Centennial Dev. Group v. Lawyer's Title Ins. Corp., 669 Ariz. Adv. Rep. 11 (App. Div. I, September 19, 2013) (J. Johnsen)
TITLE REPORT IS NOT A REPRESENTATION OF THE CONDITION OF TITLE OF PROPERTY BY STATUTE BUT "CONTINUATION OF INSURANCE" CREATES POTENTIAL FOR BREACH OF CONTRACT CLAIM FOR DAMAGES INCURRED WHILE INSURED HELD TITLE TO PROPERTY EVEN IF CLAIM IS BROUGHT AFTER PROPERTY IS SOLD
Title insurer failed to disclose an easement on real estate purchased by plaintiff. Plaintiff discovered easement and returned all but one small parcel of property to the seller. Plaintiff then sued title company claiming the failure to disclose the easement significantly diminished the value of the real estate necessitating the return of the property. Claims were brought for negligent misrepresentation and breach of contract. The trial court granted the insurer summary judgment on both counts. The Arizona Court of Appeals affirmed as to the negligence claim but reversed as to breach of contract.
ARS sec 20-1562 provides in relevant part: "[A title] report is not a representation as to the condition of title to real property but does constitute a statement of the terms and conditions on which the issuer is willing to issue its title insurance policy if the offer is accepted." As such a title insurer is not liable, even if negligent, in failing to discover and disclose an easement on real property because it is not an abstractor of title under the statute and the title report is not a representation of the condition of title on the property.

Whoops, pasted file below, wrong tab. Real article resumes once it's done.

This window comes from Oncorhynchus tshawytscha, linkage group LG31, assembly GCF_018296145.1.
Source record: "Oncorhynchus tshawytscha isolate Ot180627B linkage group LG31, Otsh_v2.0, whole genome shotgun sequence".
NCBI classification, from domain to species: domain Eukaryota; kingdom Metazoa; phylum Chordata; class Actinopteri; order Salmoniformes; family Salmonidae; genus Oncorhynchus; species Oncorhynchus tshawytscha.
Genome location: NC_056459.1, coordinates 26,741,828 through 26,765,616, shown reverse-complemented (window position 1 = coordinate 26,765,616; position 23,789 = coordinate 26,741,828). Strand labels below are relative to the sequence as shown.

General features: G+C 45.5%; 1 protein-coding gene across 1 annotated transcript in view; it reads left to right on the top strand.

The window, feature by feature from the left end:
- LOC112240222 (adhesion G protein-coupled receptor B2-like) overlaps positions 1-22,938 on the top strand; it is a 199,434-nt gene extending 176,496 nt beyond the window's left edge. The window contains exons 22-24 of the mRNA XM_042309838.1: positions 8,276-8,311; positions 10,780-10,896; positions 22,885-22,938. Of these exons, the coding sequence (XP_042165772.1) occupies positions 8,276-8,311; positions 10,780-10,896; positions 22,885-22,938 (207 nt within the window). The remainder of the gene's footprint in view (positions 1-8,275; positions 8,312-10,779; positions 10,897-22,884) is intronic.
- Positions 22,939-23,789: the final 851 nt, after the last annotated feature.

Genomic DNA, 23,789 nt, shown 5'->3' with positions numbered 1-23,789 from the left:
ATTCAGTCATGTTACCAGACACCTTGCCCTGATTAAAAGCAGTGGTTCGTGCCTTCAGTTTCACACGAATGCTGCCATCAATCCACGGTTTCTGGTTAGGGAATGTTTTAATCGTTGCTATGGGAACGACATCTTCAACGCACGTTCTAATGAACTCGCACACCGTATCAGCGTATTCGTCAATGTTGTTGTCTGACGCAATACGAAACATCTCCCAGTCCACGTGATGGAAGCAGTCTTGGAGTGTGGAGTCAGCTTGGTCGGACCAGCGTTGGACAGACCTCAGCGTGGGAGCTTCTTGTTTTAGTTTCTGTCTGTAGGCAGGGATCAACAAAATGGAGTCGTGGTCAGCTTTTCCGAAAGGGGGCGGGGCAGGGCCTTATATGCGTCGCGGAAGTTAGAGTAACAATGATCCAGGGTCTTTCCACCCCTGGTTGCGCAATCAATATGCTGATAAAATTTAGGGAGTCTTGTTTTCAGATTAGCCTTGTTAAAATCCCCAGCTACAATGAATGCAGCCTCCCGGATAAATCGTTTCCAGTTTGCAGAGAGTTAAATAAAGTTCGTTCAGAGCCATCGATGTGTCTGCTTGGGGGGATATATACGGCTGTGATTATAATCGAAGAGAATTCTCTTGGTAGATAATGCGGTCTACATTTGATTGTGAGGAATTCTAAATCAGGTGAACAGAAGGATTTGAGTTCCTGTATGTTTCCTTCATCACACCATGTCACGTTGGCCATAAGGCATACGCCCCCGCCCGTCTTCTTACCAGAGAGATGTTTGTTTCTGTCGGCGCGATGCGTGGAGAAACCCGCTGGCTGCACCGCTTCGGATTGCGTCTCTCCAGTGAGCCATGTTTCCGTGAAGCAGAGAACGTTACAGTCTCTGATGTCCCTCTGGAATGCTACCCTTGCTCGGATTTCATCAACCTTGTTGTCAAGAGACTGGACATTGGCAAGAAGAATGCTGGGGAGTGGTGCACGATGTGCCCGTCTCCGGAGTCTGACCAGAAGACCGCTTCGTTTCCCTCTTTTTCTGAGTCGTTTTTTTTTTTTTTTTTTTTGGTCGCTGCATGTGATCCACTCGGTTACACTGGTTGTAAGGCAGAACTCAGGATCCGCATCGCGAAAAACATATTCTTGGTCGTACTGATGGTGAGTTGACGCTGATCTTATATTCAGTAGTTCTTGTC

However, as to the breach of contract claim the policy insures plaintiff "against loss or damage . . . sustained or incurred . . . by reason of . .. [a]ny defect in or lien or encumbrance on the title. . . .
2. CONTINUATION OF INSURANCE AFTER CONVEYANCE OF TITLE. The coverage of this policy shall continue in force as of Date of Policy in favor of an insured only so long as the insured retains an estate or interest in the land, . . . or only so long as the insured shall have liability by reason of covenants of warranty made by the insured in any transfer or conveyance of the estate or interest."
Based upon this provision the court of appeals found that although the plaintiff did not bring its claim while it still retained an interest in the land, its damage theory was that it paid too much for the property because it was unaware of the easement, and ultimately had to give back the property because it is not worth the purchase price. Thus, plaintiff alleges it incurred damages while it owned the property, within the "continuation of coverage" condition of the policy. As such summary judgment should not have been granted on the breach of contract claim.